My mother told me the other day that someone in the family had given her a bunch of old photographs, and that she was thinking about throwing the ones that had my father in them out. I asked her please not to do that, and told her that I would like them. She replied, “Okay” with the tone of, “I really don’t understand why you would want them.”
I got my mail yesterday, and there was a small packet from her with a note saying she had “picked out a nice little bunch” for me. I appreciated this so much. I know it wasn’t easy for her to do. She is, little by little, letting go of the idea that she was “wronged”, and the more she drops the thought that she had a miserable past, the happier she becomes.
I had never seen this picture of my father before, and it brought tears to my eyes. He looked so full of life and fun and hope and future. Life didn’t turn out the way he had hoped…I know that now. He is disappointed in his own life, and it seems there are a lot of people who are still disappointed in him too…I used to be one of them.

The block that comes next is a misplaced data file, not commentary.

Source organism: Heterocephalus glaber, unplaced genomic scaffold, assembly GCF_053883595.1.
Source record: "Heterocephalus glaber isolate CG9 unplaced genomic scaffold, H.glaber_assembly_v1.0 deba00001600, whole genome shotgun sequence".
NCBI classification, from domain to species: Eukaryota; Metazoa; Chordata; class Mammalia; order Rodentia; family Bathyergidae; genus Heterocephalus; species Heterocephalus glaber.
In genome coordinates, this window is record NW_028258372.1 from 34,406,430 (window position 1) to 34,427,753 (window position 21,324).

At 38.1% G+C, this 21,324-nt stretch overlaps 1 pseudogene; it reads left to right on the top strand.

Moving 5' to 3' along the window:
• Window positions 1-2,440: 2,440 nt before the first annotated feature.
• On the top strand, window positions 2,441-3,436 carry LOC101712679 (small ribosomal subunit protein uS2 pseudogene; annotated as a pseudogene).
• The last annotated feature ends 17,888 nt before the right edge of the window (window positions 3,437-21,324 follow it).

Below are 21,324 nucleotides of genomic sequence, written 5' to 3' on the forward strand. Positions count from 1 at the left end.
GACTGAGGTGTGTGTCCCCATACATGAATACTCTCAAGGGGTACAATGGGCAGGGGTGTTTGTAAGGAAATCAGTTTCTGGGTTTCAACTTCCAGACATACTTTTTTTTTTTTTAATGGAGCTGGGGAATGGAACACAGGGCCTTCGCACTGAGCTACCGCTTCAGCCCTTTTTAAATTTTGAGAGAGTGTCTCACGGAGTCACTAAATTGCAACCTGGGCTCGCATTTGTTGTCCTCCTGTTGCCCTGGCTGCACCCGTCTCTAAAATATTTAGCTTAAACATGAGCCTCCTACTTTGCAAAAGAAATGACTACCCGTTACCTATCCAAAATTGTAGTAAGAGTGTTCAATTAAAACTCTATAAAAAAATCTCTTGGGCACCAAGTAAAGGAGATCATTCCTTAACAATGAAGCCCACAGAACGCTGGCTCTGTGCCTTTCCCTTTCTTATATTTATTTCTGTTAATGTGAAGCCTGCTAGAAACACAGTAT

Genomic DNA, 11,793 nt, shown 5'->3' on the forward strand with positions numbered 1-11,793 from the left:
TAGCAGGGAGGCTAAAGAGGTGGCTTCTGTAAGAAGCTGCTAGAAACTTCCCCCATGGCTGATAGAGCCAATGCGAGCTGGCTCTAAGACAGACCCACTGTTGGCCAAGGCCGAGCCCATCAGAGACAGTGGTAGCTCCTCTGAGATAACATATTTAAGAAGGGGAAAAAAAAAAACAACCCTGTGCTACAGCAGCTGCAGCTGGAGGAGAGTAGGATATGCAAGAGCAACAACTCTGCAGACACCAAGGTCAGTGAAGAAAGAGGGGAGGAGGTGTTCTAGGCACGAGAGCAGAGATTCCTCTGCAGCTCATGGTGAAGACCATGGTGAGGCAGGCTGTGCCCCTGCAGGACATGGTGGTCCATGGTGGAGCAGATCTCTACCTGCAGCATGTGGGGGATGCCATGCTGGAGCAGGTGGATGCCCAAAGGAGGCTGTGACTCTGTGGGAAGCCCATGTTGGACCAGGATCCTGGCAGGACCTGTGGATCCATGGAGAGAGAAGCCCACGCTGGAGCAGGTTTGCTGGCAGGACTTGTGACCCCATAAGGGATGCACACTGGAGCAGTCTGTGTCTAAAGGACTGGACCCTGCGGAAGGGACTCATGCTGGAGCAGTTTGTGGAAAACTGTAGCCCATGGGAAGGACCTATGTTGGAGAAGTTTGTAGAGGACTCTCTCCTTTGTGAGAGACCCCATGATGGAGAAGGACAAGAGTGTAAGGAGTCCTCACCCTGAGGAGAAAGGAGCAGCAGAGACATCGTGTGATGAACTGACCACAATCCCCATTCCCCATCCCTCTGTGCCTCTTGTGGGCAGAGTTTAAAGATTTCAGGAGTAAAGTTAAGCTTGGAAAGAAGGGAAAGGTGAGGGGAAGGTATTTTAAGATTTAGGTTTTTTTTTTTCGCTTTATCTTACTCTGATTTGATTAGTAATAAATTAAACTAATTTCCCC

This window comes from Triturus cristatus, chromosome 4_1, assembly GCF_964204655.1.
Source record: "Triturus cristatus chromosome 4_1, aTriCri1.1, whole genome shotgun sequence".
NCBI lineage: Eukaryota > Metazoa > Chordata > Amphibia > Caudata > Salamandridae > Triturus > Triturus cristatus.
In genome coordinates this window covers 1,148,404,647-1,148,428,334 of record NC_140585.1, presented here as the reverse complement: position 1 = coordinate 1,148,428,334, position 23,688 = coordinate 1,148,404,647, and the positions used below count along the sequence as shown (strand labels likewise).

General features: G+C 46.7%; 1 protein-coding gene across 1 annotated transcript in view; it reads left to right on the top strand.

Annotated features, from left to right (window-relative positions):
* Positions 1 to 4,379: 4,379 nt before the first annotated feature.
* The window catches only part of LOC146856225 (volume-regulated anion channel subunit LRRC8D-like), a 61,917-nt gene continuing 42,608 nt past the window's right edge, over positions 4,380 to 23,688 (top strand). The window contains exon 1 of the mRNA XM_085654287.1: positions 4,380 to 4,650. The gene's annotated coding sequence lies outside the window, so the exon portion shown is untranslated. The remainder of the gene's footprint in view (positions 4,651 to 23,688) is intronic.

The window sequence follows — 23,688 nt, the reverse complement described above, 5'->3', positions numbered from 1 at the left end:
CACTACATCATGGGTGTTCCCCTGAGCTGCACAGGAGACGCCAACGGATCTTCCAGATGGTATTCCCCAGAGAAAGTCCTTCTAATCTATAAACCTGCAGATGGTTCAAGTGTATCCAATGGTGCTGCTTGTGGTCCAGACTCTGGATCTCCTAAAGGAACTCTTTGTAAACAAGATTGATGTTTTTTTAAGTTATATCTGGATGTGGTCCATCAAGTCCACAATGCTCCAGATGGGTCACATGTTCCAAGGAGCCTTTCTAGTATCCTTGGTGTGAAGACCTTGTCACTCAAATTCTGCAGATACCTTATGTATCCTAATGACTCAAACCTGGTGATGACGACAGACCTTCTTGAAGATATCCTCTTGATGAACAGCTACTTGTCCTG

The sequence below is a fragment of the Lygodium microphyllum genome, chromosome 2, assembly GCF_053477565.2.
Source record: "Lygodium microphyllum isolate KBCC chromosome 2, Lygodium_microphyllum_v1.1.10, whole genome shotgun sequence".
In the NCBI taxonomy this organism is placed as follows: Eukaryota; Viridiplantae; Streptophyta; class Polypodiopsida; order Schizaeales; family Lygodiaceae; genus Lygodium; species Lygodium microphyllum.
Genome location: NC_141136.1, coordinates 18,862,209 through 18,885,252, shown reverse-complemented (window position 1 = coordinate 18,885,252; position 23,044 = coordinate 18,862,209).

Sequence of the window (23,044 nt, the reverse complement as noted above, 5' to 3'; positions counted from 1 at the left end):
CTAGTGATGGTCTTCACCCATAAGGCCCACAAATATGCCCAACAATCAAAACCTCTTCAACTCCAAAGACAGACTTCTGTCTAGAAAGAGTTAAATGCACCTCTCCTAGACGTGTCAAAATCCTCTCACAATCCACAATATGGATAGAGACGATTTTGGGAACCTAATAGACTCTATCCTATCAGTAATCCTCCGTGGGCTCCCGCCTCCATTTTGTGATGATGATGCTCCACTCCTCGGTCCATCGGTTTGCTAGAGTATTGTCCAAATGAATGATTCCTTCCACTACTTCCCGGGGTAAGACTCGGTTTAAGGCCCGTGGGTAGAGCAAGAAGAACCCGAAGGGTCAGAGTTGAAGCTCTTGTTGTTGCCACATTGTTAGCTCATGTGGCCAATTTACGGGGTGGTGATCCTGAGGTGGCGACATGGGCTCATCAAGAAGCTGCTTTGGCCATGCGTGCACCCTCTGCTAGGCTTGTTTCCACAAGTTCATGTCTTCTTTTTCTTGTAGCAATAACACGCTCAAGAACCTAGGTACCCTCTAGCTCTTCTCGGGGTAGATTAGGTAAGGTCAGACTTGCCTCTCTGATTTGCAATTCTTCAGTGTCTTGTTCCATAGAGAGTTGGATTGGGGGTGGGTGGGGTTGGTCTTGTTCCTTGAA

Coretta Scott King once said, “Hate is too great a burden to bear. It injures the hater more than it injures the hated.” I can feel the truth of this for myself. Hate is a locked door. We are hoping to keep ourselves safe from further hurt, but we really end up imprisoned with the horrible memories (we are trying to flee from) locked inside too, as erratic painful companions, liable to be triggered by a question, a photograph or a random thought.
There was a time in my life when a photograph like this would have brought a feeling of disdain to me…like a painful barb….that wasn’t so long ago, yet I can’t even conjure up those feelings anymore…what a great relief. When I changed, everything around me changed too. My perceptions of the past, my family, my self.
“Your task is not to seek for love, but merely to seek and find all the barriers within yourself that you have built against it.” Rumi